11. Now the general is the bulwark of the State: if the bulwark is complete at all points, the State will be strong; if the bulwark is defective, the State will be weak. 4
12. There are three ways in which a ruler can bring misfortune upon his army:—
13. (1) By commanding the army to advance or to retreat, being ignorant of the fact that it cannot obey. This is called hobbling the army. 1
14. (2) By attempting to govern an army in the same way as he administers a kingdom, being ignorant of the conditions which obtain in an army. This causes restlessness in the soldier's minds. 2
15. (3) By employing the officers of his army without discrimination, 1 through ignorance of the military principle of adaptation to circumstances. This shakes the confidence of the soldiers. 2
16. But when the army is restless and distrustful, trouble is sure to come from the other feudal princes. This is simply bringing anarchy into the army, and flinging victory away. 3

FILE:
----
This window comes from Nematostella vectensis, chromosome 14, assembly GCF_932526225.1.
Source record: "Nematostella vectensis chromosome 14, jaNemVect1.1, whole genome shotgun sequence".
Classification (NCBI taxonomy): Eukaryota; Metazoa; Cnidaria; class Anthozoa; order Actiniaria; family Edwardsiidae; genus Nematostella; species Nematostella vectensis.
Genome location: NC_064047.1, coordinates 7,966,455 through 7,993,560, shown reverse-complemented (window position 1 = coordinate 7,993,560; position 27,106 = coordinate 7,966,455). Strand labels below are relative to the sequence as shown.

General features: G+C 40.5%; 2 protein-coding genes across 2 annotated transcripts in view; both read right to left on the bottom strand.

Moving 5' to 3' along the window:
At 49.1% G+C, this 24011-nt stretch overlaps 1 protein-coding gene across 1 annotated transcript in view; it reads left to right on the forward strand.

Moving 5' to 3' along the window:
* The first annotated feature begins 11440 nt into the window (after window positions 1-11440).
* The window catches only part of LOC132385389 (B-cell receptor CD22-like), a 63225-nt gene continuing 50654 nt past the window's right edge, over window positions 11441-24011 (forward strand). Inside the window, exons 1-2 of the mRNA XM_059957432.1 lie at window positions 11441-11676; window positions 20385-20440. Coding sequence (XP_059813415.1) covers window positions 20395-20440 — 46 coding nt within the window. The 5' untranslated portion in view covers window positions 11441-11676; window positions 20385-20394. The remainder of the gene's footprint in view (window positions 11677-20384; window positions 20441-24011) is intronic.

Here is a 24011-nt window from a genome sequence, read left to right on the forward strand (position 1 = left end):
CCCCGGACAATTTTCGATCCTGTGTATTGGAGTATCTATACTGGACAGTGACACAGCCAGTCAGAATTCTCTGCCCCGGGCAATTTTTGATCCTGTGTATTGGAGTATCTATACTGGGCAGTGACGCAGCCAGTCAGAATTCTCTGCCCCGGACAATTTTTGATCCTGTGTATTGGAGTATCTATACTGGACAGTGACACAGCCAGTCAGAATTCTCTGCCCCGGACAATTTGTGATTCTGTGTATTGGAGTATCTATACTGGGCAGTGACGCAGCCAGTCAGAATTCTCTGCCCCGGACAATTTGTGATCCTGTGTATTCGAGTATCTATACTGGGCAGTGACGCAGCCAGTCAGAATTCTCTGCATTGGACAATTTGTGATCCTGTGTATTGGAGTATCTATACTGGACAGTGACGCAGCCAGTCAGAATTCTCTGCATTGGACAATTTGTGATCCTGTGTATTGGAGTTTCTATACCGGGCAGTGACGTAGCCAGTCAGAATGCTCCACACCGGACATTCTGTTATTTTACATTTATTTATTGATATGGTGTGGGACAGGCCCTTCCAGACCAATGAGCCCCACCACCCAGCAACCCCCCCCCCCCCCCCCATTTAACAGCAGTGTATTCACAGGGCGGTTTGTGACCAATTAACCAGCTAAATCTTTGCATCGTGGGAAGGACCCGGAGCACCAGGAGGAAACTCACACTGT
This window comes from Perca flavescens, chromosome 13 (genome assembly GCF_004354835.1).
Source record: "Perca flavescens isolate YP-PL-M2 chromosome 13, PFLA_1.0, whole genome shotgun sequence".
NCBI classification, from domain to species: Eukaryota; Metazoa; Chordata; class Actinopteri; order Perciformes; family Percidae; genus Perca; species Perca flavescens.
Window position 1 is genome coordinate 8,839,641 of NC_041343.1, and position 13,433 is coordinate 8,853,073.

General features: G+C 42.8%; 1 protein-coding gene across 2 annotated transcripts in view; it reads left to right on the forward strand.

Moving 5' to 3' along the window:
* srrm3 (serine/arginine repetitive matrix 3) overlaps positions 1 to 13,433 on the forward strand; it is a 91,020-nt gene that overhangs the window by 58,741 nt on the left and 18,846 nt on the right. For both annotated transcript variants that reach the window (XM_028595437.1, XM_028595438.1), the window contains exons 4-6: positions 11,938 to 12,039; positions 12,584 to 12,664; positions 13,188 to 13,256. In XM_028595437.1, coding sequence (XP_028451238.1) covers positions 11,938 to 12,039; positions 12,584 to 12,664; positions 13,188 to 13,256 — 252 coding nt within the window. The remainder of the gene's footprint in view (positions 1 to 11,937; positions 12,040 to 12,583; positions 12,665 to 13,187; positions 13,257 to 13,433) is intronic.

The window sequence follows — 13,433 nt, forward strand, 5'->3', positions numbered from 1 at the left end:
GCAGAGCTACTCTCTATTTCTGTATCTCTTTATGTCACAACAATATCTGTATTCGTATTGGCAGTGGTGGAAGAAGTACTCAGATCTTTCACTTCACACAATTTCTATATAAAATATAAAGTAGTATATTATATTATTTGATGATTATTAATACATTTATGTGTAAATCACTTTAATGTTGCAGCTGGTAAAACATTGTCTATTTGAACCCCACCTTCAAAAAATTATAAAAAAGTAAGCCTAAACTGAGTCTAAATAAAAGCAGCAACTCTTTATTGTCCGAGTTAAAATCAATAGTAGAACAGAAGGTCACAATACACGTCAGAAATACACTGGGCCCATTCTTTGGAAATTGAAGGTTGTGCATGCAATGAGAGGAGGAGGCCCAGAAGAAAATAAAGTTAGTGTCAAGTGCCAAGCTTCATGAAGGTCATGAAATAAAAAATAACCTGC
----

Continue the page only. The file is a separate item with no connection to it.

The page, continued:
17. Thus we may know that there are five essentials
for victory: (1) He will win who knows when to fight and when not to fight. 1
(2) He will win who knows how to handle both superior and inferior forces. 2
(3) He will win whose army is animated by the same spirit throughout all its ranks. 3
(4) He will win who, prepared himself, waits to take the enemy unprepared.
(5) He will win who has military capacity and is not interfered with by the sovereign. 4
Victory lies in the knowledge of these five points. 5
18. Hence the saying: If you know the enemy and know yourself, you need not fear the result of a hundred
battles. If you know yourself but not the enemy, for every victory gained you will also suffer a defeat. 1 If you know neither the enemy nor yourself, you will succumb in every battle. 2
17:1 A # "army corps," according to Ssŭ-ma Fa, consisted nominally of t2500 men; according to Ts‘ao Kung, a # contained 500 men, a # any number between 100 and 500, and a # any number between 5 and 100. For the last two, however, Chang Yü gives the exact figures of 100 and 5 respectively.
17:2 Here again, no modern strategist but will approve the words of the old Chinese general. Moltke's greatest triumph, the capitulation of the huge French army at Sedan, was won practically without bloodshed.